hiddenheader
Web Content Viewer (JSR 286)
Customized coverage backed by 100 years of business insurance expertise
From the Experts
We are committed to providing tools and information valuable to you and your clients. Subscribe to have communications relevant to your business' success delivered to your inbox monthly.
SUBSCRIBE

CNA EXPERTS

Share this content via email or social networks
Published Monday, May 21, 2018
By

Healthcare-Associated Infections (HAIs): Reducing the Financial Impact

Infections acquired in healthcare settings — known as healthcare-associated infections (HAIs) — occur in 1 of every 25 patients.1 HAIs extend treatment time and hospital stays as well as increase morbidity and mortality levels. In addition to these adverse patient care effects, HAIs create significant burdens for healthcare organizations in the form of associated financial and reputational costs. With several federal initiatives currently under consideration to improve HAI prevention, there's no time like the present for organizations to initiate or enhance their infection surveillance programs.

The cost of HAIs 
In terms of financial impact, HAIs cost hospitals nearly $10 billion annually in direct medical costs.2 The average cost to treat the five most common HAIs is reported at:
 

  • $45,814 for a central line-associated bloodstream infection.
      
  • $40,144 for ventilator-associated pneumonia.
      
  • $20,785 for a surgical site infection.
      
  • $11,285 for a clostridium difficile infection.
      
  • $896 for a catheter-associated urinary tract infection.3
      

Progress report
The good news is that HAI rates appear to be declining, with a 21 percent decrease reported for acute care hospitals between 2010 and 2015.4  The decline is due, in large part, to these various initiatives: 
 

Preventive Measures
In addition to staff adherence to universal infection control precautions, these essential measures help healthcare organizations further reduce the dangers, reimbursement consequences and liabilities associated with HAIs:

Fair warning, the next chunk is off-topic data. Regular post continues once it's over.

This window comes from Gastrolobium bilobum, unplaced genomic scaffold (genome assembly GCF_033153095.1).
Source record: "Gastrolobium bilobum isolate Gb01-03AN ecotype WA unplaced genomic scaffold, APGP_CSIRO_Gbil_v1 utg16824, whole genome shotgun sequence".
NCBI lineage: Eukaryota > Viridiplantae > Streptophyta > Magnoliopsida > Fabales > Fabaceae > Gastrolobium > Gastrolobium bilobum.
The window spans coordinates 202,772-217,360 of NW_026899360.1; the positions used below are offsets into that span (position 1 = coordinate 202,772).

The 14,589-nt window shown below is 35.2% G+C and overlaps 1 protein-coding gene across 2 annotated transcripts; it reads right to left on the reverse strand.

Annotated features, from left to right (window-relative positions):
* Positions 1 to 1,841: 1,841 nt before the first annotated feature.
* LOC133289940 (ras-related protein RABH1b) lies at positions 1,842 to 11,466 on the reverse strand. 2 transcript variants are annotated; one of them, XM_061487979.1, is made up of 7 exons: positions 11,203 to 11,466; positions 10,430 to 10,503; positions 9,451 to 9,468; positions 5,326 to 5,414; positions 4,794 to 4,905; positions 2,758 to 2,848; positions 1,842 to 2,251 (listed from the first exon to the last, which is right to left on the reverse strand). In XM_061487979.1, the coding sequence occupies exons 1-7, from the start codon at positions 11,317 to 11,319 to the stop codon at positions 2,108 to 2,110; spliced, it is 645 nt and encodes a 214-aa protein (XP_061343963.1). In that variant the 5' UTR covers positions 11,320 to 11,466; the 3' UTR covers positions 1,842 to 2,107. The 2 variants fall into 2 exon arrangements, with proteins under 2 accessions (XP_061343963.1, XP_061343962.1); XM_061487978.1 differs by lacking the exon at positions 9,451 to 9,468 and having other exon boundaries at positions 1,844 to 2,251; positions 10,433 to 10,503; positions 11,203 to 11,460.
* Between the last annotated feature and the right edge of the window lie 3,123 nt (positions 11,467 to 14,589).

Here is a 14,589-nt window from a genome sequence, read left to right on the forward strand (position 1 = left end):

1. Environmental Hygiene. Institute an aggressive environmental hygiene program throughout the facility to ensure these goals are met:
    • Educate staff members and physicians about risks associated with frequently contaminated objects and surfaces.
       
    • Limit use of non-critical equipment — such as blood pressure cuffs, stethoscopes and EKG wires — to single patients, or provide disposable options.
       
    • Ensure the purchase of waterproof materials that can easily be wiped clean.
       
    • Perform regular risk assessments utilizing the CDC HAI Prevention Toolkits and document corrective measures for noted deficiencies.
       
    • Train housekeeping personnel to thoroughly scrub walls, floors and surfaces at regular intervals with a high-level disinfectant.
       
    • Test surfaces for bacteria and other microbeson a scheduled basis.
       
     
  2. Antibiotic Stewardship. Craft written protocols designed to ensure that antibiotics are prescribed only when medically indicated, in order to curb the proliferation of methicillin-resistant Staphylococcus aureus bacteremia and similar pathogens. In addition, the CDC recommends that all acute care hospitals implement an antibiotic stewardship program, containing seven core elements: 1) leadership commitment, 2) accountability, 3) drug expertise, 4) action, 5) tracking, 6) reporting and 7) education.
     
  3. Injection Practices. Increase staff awareness of unsafe injection practices and their role in outbreaks of various diseases. For materials to aid in this effort, see the CDC One & Only Campaign and its multimedia toolkit, containing educational materials for patients and providers in various healthcare settings.
     

By focusing on environmental surveillance, antibiotic usage restraint and safe injection practices, organizations can significantly reduce HAIs and minimize both liability exposure and non-reimbursable costs.

1 Centers for Disease Control and Prevention, HAI Data and Statistics. March 2, 2016
2 Barnet, S. "25 Things for Healthcare CFOs to Know about HAIs," Becker's Hospital Review, Oct. 5, 2015.
3 Zimlichman, E., et al. "Health Care-associated Infections: A Meta-analysis of Costs and Financial Impact on the US Health Care System." JAMA Internal Medicine. December 9-23, 2013, Volume173:22, pages 2039-46.
4 According to a report issued by the Agency for Healthcare Research and Quality.

One or more of the CNA companies provide the products and/or services described. The information is intended to present a general overview for illustrative purposes only. Read CNA’s General Disclaimer.
SUBSCRIBE

We are committed to providing tools and information valuable to you and your clients.

Subscribe to have communications relevant to your business' success delivered to your inbox monthly.

SUBSCRIBE
One or more of the CNA companies provide the products and/or services described. The information is intended to present a general overview for illustrative purposes only. Read CNA’s General Disclaimer.
Facebook
Twitter
LinkedIn
Email